Or look to the sky, up where ragged clouds were racing across the sky like ghosts of NASCAR past, enginned by one phenomena and fuelled by another. We are borne by that twin-cam sign, carried here to this moment (somehow at once Saturday, Feb. 6, 2010 and the Thursday after the event on which I drafted this post and the Friday I tried to complete it, filling in the blanks and  writing through to the end) by the constellation of the sum of this winter’s bum winter days and nights. The bad sign is in the shape of a two black bowling balls on either side of a single bowling pin which is both me writing and you reading: El Nino is one ball, and the other is what is called a negative North Atlantic Oscillation (an warp in the weather weave which sends Arctic cold much further south), the two pairing, like devil balls, to wreak boreal pillage and rapine in the these parts with cold, cold winds once again, on Wednesday, ripping through the trees outside like with the voice of an ice-witch (moaning, cruel, harsh), making more misery for infield campers at Daytona Speedway who thought that Speed Weeks in Florida would be a good getaway from more hibernal ports further north. And perhaps to them it still is, what with the latest snowstorm to dump 10 to 20 inches of snow over the Eastern seaboard with heavy winds gusting to 50 mph. Alternating with that cold is rain, and this Friday we’re in for another huge horsepiss of it, that southern trade wind ferrying over a bursting Gulf bladder our way, promising one hundred percent chances of rain starting early and sure to rain out all Daytona practices scheduled for this day. Hunker down, infield faithful.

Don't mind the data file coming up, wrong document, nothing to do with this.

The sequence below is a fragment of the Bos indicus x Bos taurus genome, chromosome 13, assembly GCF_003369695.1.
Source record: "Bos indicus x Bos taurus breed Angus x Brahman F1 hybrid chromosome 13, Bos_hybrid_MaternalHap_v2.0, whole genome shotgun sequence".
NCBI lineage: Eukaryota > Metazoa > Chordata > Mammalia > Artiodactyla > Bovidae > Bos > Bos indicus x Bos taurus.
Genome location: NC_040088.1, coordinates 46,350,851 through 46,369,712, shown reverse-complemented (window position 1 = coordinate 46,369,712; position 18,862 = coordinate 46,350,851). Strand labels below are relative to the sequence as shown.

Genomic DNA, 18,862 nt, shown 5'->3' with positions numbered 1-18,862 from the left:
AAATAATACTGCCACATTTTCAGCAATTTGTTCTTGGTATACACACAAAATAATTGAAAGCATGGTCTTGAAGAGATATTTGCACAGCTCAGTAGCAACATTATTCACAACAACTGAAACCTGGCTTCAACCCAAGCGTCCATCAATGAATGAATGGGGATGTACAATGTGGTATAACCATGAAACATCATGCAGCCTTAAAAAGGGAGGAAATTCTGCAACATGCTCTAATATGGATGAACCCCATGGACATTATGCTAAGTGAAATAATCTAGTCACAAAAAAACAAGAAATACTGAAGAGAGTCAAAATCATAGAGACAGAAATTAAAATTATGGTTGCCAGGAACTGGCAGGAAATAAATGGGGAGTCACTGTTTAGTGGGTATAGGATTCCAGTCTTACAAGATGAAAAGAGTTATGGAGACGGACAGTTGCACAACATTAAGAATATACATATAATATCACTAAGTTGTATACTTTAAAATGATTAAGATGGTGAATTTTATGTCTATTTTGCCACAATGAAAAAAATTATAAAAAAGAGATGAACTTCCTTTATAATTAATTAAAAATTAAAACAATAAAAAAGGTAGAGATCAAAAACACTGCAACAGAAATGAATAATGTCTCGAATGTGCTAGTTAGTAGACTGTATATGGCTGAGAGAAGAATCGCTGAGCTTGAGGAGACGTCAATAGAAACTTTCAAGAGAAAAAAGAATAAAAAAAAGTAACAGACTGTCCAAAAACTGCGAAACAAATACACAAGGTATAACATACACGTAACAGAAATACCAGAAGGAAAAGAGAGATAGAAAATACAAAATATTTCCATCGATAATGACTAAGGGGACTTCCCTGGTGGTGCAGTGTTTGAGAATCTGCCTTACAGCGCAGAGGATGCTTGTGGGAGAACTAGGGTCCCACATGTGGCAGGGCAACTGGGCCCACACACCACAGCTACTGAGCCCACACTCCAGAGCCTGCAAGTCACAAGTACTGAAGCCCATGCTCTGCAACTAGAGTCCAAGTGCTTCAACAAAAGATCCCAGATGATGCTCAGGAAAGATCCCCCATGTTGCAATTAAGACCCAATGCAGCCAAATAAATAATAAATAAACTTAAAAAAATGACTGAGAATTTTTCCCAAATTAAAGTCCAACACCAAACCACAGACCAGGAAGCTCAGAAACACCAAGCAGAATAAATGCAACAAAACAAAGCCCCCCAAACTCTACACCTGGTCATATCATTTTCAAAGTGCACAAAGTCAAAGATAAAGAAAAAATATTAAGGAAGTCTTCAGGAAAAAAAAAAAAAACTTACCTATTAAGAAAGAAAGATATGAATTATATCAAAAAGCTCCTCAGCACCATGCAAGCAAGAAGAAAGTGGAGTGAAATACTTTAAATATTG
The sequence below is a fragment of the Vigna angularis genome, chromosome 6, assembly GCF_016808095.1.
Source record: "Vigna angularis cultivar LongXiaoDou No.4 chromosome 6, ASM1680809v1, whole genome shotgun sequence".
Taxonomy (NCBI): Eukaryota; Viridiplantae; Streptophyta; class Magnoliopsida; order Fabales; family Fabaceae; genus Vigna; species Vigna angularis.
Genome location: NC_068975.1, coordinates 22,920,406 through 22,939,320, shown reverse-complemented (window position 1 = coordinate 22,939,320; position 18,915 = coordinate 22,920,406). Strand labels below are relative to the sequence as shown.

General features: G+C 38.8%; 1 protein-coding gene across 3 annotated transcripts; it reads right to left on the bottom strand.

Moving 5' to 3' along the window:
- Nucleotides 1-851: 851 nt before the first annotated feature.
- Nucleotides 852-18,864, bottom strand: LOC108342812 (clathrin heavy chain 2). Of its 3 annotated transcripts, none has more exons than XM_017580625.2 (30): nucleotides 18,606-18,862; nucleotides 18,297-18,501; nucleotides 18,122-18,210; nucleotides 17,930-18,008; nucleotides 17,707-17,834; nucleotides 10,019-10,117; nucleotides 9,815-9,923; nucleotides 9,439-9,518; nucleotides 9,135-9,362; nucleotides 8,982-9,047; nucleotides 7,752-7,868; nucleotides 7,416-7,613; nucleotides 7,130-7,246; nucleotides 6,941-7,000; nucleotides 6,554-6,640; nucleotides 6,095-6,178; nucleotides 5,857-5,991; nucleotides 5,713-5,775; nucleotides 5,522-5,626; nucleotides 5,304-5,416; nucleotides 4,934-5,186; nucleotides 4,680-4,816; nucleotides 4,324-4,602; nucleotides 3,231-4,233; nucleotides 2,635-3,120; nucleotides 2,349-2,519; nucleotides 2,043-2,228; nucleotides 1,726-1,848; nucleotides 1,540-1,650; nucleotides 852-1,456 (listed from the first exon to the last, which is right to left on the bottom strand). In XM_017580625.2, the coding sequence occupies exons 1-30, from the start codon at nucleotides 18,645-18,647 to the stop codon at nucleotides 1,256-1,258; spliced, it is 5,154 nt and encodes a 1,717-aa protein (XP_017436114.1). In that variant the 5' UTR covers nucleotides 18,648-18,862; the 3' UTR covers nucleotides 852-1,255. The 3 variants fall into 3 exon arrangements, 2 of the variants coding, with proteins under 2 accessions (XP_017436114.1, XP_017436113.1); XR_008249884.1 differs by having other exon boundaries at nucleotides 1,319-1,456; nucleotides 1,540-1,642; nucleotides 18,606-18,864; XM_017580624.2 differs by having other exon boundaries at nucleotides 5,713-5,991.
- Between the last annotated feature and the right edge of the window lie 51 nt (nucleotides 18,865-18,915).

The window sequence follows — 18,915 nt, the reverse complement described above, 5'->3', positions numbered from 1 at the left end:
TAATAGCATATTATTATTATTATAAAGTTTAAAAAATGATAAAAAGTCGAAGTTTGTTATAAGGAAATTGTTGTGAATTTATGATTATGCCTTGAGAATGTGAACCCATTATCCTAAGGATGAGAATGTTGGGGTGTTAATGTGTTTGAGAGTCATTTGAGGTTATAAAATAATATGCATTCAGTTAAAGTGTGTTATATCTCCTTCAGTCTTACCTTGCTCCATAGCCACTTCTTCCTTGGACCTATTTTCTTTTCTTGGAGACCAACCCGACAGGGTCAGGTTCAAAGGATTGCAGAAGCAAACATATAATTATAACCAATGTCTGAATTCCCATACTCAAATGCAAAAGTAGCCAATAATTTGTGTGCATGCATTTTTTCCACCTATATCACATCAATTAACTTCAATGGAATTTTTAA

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In the language of The Big Lebowksi, we could cast El Nino as the lewd and rancorous bowler Jesus Quintana, played perfect-pitch by John Turtorro, partnered with a big crewcut lug named Liam O’Brien (James Hoosier) on a team which threatens, in league play, to annihilate the Dude and his teammates Walter and Donny.